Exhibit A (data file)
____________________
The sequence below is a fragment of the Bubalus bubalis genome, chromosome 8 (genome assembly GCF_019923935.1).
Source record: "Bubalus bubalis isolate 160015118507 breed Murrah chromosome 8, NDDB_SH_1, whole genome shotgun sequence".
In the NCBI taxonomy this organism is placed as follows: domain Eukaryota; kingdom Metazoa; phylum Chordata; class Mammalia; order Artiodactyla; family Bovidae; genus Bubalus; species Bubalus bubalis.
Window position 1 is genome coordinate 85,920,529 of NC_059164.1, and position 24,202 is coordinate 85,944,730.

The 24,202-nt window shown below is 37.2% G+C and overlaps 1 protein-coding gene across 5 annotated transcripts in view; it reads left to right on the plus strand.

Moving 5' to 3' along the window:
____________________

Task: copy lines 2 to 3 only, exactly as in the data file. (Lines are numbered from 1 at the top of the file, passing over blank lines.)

Source record: "Bubalus bubalis isolate 160015118507 breed Murrah chromosome 8, NDDB_SH_1, whole genome shotgun sequence".
In the NCBI taxonomy this organism is placed as follows: domain Eukaryota; kingdom Metazoa; phylum Chordata; class Mammalia; order Artiodactyla; family Bovidae; genus Bubalus; species Bubalus bubalis.